The Freedom Principle: The art of jazz on display at the MCA

The Freedom Principle: Experiments in Art and Music, 1965 to Now. That’s the title of the new exhibit at the Museum of Contemporary Art. It’s a euphonious blend of the visual and the aural. It celebrates 50 years of the Association for the Advancement of Creative Musicians, a group always dedicated to progressive sounds.

I’m glad to see the MCA continuing their exploration of the confluence of art and music, as they did with the exciting David Bowie Is exhibit last fall. This exhibit is a little more low-key but it displays paintings and photographs that represent the visualization of jazz and depictions of AACM from its beginnings to now.

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In addition to two-dimensional art, there are exciting sculptural exhibits, such as the stage set showing the huge range of instruments, especially percussion, that the AACM played. Two of the original AACM members collaborated with a sound designer to create “Rio Negro II,” a roomful of bamboo and rain sticks, chimes and robotic instruments. It’s a sight and sound to behold and enjoy.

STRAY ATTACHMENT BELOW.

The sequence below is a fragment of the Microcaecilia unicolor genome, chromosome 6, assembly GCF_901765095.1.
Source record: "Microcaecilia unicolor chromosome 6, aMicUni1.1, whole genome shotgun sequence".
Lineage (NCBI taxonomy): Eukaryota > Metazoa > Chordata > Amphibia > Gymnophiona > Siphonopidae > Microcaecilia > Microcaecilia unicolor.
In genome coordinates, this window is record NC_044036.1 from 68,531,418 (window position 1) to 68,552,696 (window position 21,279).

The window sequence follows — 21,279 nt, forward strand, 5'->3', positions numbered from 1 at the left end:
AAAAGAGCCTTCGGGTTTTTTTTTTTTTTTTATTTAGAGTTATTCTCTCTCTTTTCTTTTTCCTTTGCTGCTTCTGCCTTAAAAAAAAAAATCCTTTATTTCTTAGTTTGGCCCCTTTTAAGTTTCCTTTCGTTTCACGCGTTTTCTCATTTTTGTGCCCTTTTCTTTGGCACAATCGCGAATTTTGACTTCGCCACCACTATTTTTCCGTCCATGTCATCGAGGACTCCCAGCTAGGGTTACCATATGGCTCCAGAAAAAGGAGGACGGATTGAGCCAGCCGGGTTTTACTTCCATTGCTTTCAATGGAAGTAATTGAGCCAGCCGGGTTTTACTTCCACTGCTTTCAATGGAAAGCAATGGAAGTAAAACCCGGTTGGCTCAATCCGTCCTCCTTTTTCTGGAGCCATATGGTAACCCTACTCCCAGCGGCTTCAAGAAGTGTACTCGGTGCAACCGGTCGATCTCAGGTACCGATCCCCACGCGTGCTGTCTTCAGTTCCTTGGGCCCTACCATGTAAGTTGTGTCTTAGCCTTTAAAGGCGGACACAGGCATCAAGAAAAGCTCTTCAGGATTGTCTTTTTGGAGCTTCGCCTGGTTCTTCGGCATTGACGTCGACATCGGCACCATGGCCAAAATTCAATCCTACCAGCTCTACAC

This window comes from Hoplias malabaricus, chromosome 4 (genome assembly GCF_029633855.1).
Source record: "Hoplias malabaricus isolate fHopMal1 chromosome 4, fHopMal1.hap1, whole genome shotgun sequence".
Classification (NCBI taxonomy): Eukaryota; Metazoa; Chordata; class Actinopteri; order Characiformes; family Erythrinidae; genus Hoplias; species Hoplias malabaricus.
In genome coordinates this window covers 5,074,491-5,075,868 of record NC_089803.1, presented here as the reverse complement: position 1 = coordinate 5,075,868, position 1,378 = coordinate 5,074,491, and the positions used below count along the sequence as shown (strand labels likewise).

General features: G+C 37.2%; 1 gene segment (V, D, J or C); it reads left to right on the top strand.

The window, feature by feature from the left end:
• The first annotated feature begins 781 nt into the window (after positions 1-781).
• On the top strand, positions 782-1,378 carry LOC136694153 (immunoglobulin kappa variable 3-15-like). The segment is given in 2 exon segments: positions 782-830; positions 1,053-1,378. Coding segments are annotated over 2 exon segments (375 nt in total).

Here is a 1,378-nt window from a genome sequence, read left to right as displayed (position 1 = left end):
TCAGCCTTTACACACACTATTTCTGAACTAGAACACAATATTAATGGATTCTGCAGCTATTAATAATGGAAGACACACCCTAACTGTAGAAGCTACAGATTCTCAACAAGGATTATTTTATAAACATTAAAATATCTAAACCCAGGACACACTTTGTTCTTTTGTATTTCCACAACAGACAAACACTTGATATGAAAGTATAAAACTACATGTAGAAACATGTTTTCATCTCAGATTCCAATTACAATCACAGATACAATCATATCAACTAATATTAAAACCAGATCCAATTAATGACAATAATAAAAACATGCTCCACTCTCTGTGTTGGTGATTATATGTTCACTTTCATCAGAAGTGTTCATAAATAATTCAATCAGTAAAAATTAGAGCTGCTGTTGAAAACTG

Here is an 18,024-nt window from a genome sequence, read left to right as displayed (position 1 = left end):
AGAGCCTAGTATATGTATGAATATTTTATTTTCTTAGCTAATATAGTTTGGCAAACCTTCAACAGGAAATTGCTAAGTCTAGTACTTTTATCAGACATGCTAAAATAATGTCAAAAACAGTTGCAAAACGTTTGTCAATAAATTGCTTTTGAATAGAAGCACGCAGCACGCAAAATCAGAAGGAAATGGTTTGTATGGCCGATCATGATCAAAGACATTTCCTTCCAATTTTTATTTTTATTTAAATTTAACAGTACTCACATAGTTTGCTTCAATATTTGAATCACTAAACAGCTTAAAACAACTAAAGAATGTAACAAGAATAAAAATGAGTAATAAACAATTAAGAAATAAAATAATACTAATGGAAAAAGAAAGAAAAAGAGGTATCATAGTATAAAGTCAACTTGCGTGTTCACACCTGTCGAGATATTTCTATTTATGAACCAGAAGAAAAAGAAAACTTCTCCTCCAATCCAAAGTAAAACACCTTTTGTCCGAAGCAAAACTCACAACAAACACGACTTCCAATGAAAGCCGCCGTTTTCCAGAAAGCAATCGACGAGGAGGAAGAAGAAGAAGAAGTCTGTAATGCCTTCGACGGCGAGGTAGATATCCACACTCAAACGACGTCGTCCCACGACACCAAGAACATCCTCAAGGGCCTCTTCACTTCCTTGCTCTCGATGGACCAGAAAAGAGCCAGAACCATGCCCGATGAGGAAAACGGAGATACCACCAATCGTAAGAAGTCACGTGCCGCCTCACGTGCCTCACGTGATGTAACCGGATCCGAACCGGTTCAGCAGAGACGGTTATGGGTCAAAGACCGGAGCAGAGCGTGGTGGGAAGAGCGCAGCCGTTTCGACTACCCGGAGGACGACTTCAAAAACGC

You’ll also see archival materials such as record jackets, posters and brochures. I especially liked the display, “Speak Louder,” Sound Suits created by Nick Cave (no, not the Australian rocker–this one is the artist and fashion designer). They’re beautiful and functional.

The title of the exhibit is drawn from a book by Chicago music writer John Litweiler. My reviews are here and here. The exhibit price is included with the cost of admission. Musical performances are scheduled for some dates during the exhibit, which runs until Nov. 22. It’s an intriguing and well-curated exhibit, so support your local art museum!

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